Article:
Jim Farley, chief Ford Motor Co. marketing )
Ford Motor Co. marketing chief Jim Farley on Thursday apologized for a remark he made Wednesday saying the Dearborn automaker tracks customers through in-car navigation devices.
Farley, the headliner at this week’s Consumer Electronics Show in Las Vegas, said Ford knows where and when customers drive their vehicles, but does not sell that information to third parties.
“We know everyone who breaks the law, we know when you’re doing it,” Farley said, according to a report in Business Insider. “We have GPS in your car, so we know what you’re doing. By the way, we don’t supply that data to anyone.”
Ford on Thursday denounced those comments.
“Ford is absolutely committed to protecting our customers’ privacy,” company spokesman Wes Sherwood said. “We do not track our customers. No data is transmitted from the vehicle without the customer’s express consent.”
Customers give consent when they use a navigation or voice-activated system.
Farley on Thursday apologized in an interview with CNBC. “We don’t monitor, aggregate data on how people drive. I’ve given people the wrong impression, I regret that,” he said.
His comments coincide with a warning from AAA, which this week urged companies to protect consumer data used in GPS systems.
“The data that today can be routinely collected by cars includes some of the most sensitive data that can be collected about a person, including information about their precise location and driving habits,” said Bob Darbelnet, president and CEO of AAA.
And a government report released Monday found that major automakers are keeping information about where drivers have been, via data collected from onboard navigation systems. The Government Accountability Office said the automakers have differing policies about how much data they collect and how long they keep it.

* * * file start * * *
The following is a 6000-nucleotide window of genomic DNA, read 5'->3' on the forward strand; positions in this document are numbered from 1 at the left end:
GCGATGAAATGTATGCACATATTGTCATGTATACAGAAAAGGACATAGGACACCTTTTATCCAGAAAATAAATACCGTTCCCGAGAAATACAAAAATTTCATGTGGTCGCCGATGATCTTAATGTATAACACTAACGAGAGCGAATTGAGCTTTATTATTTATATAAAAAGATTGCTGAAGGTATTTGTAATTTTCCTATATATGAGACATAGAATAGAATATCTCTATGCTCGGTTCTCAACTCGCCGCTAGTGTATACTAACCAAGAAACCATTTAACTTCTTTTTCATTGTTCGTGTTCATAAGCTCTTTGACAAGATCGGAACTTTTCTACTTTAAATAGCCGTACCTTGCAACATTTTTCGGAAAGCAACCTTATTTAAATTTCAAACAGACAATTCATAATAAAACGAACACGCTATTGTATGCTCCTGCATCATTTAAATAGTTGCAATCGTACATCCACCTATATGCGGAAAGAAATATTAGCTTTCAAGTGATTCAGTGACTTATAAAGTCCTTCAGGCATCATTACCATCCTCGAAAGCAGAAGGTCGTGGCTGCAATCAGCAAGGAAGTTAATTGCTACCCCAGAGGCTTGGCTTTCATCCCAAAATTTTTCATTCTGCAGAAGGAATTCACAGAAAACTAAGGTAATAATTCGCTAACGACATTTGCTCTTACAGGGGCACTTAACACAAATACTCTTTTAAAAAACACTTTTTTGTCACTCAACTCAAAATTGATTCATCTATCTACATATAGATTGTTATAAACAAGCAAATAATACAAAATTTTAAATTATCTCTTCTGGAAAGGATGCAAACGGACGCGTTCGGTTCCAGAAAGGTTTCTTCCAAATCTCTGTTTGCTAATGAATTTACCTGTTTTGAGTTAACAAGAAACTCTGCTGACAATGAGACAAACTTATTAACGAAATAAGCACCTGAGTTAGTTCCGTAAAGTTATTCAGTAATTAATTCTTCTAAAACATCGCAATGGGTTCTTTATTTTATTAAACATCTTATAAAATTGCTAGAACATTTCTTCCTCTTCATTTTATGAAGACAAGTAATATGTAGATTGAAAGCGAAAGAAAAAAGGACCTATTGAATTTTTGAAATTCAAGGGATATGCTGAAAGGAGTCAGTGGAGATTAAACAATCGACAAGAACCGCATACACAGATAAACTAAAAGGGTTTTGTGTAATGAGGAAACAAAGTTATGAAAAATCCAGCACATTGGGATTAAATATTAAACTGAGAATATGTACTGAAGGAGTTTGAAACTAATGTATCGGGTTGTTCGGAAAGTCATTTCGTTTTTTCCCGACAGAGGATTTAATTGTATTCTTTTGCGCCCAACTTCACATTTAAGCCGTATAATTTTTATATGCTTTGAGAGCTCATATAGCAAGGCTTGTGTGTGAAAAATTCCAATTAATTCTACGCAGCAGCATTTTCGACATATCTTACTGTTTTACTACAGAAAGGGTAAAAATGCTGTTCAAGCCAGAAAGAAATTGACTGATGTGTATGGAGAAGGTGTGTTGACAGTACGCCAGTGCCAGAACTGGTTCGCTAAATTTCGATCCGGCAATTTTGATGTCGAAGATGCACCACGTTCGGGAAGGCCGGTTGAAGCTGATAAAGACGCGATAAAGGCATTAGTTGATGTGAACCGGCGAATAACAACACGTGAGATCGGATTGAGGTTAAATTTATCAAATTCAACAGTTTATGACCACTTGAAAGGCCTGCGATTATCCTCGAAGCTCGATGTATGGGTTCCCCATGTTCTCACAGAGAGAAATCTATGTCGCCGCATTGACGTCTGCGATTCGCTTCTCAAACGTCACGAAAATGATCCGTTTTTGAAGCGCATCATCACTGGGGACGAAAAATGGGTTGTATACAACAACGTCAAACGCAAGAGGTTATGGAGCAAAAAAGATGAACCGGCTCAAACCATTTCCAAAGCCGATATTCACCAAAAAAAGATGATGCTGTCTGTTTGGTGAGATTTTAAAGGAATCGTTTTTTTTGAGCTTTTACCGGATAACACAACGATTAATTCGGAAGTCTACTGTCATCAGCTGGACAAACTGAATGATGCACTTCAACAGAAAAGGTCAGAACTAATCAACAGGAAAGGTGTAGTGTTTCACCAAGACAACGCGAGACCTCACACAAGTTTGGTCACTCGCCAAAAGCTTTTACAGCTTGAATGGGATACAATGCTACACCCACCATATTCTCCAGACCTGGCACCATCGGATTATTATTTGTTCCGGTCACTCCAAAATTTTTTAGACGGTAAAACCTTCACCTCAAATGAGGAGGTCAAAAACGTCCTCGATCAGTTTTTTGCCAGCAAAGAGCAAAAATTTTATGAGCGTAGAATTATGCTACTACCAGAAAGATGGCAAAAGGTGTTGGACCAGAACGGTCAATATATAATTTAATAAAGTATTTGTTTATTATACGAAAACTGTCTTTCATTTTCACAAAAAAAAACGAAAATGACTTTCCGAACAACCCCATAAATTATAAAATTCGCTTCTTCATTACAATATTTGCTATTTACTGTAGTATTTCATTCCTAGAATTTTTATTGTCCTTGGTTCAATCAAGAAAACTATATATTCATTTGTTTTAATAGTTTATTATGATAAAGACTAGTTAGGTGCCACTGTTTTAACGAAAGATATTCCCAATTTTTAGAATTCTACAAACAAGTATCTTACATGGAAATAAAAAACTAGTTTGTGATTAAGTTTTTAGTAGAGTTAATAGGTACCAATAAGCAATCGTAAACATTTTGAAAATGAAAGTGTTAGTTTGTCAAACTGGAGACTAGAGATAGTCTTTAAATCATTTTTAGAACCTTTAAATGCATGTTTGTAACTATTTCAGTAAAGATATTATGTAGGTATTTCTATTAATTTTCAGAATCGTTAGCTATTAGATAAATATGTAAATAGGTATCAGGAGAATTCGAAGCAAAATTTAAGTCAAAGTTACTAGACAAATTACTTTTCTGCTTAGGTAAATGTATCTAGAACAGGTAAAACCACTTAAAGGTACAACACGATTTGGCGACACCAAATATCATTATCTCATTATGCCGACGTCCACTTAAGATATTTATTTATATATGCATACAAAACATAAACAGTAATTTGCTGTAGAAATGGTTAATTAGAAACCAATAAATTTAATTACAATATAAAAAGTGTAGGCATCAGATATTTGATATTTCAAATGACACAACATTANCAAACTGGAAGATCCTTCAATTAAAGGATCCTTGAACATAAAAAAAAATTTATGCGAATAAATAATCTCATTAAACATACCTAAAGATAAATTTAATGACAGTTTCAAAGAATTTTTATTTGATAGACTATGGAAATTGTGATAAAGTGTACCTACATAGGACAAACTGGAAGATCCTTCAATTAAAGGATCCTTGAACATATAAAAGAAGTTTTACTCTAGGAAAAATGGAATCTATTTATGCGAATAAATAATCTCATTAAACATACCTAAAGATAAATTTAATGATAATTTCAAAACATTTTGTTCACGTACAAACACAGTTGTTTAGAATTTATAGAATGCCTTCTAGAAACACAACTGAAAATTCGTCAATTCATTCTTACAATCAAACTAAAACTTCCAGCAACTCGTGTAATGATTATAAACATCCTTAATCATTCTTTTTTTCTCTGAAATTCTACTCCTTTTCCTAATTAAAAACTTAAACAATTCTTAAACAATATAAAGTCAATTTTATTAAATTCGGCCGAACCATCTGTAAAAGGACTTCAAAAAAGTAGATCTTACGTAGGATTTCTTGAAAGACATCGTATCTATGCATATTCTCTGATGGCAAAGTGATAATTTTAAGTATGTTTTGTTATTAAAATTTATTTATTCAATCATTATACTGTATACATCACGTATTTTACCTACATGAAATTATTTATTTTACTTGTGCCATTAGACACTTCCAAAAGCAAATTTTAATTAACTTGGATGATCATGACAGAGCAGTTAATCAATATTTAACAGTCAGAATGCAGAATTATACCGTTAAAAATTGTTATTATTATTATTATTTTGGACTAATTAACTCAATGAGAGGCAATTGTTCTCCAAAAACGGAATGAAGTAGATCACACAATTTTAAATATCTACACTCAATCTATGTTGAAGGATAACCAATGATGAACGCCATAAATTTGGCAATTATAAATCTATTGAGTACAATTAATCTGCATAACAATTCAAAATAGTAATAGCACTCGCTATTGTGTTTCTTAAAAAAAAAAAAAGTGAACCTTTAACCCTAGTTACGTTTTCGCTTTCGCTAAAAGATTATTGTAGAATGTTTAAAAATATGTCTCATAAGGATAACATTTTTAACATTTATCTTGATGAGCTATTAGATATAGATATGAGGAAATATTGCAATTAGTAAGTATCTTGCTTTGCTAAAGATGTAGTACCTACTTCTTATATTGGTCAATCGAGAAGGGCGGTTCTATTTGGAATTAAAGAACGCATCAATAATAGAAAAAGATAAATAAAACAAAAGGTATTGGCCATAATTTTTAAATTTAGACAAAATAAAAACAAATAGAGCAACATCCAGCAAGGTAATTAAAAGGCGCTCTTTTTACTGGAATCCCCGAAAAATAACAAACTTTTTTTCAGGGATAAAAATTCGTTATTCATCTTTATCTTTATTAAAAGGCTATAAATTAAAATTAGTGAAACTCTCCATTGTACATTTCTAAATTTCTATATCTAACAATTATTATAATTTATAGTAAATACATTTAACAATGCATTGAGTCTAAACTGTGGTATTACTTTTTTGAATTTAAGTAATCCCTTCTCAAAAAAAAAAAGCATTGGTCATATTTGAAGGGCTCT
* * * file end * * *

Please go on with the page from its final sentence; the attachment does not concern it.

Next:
Automakers collect location data in order to provide drivers with real-time traffic information, help find the nearest gas station or restaurant, and provide emergency roadside assistance and stolen vehicle tracking. But, the report found, “If companies retained data, they did not allow consumers to request that their data be deleted, which is a recommended practice.”
The report reviewed practices of Detroit’s Big Three automakers, Toyota Motor Corp., Honda Motor Co. and Nissan Motor Co. It also looked at navigation system makers Garmin and TomTom and app developers Google Maps and Telenav. The report, which didn’t identify policies of individual companies, found automakers had taken steps to protect privacy and were not selling personal data of owners.
The agency said privacy advocates worry location data could be used to market to individuals and to “track where consumers are, which can in turn be used to steal their identity, stalk them or monitor them without their knowledge.”